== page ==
Sunday, February 20, 2011
Stuart Dempster - On the Boards
Stuart Dempster first came to my attention as a member of The Deep Listening Band along with Pauline Oliveros. As a performer, he played trombone on the original LP of Terry Riley's In C, as well as countless other new music albums, and is a master of circular breathing. Looking at his short bio on Wikipedia, he is also apparently credited with introducing the Didgeridoo to North America.
His own first album In the Great Abbey of Clement VI was originally released in 1977 and is still available on CD on New Albion records, along with a more recent CD from the mid-1990s, Underground Overlays From the Cistern Chapel. Both are fantastic albums of improvised drone music, based around droning trombones, didgeridoos and conchs (on a couple of tracks on Underground Overlays) interacting with the extremely reverberant spaces they were recorded in.
This album was recorded in 1983, and has a similar sound to his other albums, though a rather different approach. The music here is not about an interaction between Dempster and the space he's in, as it was recorded in a fairly ordinary sounding concert hall, but is rather about interactions between himself and the audience.
The first track, "Didjeridervish", was also recorded for In the Great Abbey of Clement VI, in a much longer version. It's performed, as you might guess, on a didgeridoo, and the name comes from the fact that during parts of the piece Dempster spins around, whirling dervish style, while playing the didgeridoo.
The second track, "Roulette", features some audience interaction, as they are instructed to sing an Eb drone. Over this, Dempster plays around with the harmonics of the drone on a trombone, creating a swirling, subtly changing mass of sound.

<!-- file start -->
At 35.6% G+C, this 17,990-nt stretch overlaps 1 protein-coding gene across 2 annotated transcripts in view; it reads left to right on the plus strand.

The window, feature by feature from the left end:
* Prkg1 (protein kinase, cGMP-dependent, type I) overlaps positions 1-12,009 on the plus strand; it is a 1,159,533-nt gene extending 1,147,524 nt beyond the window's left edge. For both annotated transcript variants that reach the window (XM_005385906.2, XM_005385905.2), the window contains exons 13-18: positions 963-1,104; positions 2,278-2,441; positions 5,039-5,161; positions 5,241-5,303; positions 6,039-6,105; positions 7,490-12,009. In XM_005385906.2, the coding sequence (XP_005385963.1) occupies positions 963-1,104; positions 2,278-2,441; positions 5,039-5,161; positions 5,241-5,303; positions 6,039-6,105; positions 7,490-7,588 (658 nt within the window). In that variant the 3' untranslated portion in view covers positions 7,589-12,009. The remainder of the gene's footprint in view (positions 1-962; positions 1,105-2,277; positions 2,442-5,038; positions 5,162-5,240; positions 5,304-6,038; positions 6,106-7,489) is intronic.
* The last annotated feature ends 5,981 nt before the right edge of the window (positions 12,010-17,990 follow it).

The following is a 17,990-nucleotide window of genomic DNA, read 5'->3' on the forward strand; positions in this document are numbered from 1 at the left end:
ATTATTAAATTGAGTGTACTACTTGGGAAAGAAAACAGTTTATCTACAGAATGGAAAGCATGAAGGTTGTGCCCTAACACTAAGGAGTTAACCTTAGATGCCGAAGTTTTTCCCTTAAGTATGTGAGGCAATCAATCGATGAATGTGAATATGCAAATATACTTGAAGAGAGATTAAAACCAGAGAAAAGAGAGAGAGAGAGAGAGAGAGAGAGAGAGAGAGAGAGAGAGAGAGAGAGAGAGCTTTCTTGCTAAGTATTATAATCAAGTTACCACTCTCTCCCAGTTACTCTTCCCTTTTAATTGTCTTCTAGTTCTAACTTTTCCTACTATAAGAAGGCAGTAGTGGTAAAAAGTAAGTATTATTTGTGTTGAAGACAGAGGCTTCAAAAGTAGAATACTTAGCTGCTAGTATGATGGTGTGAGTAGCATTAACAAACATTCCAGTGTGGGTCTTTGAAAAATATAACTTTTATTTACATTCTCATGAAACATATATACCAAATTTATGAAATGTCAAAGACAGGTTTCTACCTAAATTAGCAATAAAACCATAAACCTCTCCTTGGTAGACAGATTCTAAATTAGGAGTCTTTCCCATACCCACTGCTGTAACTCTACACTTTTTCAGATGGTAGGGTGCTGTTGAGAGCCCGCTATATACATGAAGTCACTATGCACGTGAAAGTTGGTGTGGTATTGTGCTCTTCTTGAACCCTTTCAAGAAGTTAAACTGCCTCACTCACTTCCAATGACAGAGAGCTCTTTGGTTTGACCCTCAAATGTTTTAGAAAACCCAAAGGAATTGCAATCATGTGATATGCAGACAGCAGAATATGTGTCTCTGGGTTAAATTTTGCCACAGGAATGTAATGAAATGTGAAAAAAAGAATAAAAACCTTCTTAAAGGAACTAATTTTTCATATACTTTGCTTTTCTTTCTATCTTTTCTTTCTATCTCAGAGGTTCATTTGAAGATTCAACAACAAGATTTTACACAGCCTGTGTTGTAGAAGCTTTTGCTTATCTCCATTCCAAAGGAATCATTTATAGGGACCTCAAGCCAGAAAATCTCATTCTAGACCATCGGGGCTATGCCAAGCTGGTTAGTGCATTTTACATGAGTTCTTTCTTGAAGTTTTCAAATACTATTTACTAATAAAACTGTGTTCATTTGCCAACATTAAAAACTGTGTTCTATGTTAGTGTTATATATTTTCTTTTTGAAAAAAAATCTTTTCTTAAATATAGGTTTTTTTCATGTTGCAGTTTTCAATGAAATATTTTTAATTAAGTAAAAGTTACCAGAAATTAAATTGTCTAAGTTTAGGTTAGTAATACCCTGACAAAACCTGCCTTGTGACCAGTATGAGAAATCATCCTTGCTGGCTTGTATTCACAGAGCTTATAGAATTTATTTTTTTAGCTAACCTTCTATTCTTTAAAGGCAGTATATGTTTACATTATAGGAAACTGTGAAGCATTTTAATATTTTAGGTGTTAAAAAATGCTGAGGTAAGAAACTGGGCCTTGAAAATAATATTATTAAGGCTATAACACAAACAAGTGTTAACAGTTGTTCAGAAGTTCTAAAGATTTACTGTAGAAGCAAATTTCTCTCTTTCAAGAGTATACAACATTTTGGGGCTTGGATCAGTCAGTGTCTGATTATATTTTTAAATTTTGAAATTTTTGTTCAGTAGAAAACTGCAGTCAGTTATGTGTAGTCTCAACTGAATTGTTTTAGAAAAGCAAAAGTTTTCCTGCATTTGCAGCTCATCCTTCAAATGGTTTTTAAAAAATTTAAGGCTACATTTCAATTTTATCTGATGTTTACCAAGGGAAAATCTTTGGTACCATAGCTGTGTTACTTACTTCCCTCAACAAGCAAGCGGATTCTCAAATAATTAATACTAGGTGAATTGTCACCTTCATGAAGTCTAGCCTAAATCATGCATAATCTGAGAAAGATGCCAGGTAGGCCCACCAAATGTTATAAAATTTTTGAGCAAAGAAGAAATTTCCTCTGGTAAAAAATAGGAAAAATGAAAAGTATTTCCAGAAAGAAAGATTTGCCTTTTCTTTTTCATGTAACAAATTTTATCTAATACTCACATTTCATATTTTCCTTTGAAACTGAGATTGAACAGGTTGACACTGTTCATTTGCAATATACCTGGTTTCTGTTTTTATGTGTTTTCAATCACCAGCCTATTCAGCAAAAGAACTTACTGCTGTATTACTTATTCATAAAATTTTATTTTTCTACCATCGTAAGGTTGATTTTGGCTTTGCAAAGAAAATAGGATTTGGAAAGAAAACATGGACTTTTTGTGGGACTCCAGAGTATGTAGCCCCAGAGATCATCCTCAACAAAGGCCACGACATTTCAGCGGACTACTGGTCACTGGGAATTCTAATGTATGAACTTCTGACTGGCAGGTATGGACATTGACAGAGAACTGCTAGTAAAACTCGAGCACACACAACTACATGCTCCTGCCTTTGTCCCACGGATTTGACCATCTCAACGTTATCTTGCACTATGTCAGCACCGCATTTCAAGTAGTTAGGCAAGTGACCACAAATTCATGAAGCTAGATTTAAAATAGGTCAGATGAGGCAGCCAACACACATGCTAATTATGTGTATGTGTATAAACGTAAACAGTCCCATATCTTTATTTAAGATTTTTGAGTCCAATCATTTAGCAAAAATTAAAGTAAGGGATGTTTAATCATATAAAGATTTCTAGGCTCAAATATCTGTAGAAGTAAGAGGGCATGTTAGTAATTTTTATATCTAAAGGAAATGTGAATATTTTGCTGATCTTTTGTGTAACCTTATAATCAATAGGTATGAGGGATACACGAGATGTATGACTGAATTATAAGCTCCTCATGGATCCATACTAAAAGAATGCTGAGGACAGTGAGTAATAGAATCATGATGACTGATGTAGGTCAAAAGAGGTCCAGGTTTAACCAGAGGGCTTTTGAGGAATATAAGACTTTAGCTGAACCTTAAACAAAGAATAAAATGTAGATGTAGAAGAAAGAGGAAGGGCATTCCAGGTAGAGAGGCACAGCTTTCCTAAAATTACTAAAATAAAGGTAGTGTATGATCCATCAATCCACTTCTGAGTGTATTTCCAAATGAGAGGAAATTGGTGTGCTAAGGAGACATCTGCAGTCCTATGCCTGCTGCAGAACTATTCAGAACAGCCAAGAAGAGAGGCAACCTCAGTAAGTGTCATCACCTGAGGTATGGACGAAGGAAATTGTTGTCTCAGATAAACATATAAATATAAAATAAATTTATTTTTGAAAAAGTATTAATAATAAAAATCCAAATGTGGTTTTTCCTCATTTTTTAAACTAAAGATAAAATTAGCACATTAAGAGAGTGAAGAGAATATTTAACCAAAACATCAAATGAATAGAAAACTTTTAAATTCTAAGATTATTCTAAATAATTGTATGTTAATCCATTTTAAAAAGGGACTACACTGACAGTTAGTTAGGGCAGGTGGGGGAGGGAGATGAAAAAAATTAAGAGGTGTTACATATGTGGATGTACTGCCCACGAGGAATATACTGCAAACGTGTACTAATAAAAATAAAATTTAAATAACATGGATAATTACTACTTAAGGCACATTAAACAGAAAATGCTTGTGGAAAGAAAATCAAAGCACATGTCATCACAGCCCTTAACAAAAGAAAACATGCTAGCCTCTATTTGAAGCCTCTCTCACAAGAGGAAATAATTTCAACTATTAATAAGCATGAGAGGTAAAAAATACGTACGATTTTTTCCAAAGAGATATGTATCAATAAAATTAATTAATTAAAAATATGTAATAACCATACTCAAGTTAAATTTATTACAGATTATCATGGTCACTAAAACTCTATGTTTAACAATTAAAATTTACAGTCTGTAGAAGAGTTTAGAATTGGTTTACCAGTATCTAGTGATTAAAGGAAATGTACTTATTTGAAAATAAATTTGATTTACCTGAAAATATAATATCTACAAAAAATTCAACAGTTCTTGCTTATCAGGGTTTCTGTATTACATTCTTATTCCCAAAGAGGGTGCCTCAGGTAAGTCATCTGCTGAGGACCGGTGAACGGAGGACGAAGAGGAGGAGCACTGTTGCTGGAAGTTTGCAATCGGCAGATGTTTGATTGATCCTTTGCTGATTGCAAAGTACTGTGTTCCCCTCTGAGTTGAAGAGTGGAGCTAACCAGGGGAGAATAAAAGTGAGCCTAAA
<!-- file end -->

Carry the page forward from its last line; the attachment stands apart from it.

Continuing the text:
"Don't Worry, it Will Come" is a strange piece to listen to. It's a recording of a sound installation, the nature of which I can't quite figure out. In the liner notes for the CD Dempster writes, "With hoses hidden under the theater seats, the audience is, indeed, surprised." I think that means Dempster was blowing through hoses, with the other end under the seats of the audience, but I don't know. The sound of the piece ends up being comprised of random horn blasts followed by the audience laughing. Divorced from its installation context, it makes for confusing listening, but it's a short piece, and it gives the album some sonic variety.
The final piece is the lengthiest, the nearly 20-minute long "JDBBBDJ (John Diamond's Big Beautiful Brass Didjeridu)". This piece is named for the instrument which Dempster uses, a custom-made brass didgeridoo with a bugle bell at the end. This exceptional instrument creates strong, unusual overtones, and the audience was instructed to sing along with the low drone or the overtones, creating a beautiful choral sound, with fantastic harmonies and sudden swells. It's incredibly beautiful, and is well-worth the download alone.
This recording was originally released on cassette in 1986, self-released by Dempster, and was re-released on CD in 2001 on Anomalous Records, a great label which released some great experimental and noise music before sadly shutting down in 2004.